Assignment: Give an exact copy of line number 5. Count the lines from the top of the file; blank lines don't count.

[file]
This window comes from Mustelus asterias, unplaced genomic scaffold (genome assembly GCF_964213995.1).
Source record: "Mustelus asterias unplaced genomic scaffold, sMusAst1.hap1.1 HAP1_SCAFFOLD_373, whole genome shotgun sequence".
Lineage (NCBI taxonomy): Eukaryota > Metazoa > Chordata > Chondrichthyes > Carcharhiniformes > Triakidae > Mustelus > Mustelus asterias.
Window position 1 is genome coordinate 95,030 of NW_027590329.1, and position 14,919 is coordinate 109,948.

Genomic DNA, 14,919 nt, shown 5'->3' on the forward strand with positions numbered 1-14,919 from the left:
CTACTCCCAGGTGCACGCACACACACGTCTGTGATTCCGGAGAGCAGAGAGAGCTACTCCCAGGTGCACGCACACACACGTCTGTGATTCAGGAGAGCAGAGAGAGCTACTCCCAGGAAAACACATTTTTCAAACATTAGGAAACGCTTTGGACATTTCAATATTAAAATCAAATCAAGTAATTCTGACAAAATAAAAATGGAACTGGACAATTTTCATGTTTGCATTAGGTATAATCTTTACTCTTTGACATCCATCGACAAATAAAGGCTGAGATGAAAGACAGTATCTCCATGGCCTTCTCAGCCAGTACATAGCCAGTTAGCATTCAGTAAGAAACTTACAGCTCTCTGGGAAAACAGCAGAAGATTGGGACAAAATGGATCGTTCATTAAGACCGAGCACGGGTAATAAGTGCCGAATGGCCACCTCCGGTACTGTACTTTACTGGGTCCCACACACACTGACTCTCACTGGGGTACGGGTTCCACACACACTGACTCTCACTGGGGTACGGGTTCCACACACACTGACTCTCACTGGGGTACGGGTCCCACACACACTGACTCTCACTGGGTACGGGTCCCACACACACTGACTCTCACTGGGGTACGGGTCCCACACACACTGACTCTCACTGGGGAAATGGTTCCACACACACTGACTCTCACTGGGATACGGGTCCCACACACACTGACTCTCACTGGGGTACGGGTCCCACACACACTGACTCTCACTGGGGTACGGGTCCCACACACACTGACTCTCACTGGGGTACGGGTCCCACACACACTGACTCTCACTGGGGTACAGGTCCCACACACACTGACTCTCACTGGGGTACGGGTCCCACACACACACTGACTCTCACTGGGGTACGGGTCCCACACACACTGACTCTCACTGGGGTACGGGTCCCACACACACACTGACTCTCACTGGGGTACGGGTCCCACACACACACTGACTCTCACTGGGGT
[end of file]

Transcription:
Genomic DNA, 14,919 nt, shown 5'->3' on the forward strand with positions numbered 1-14,919 from the left: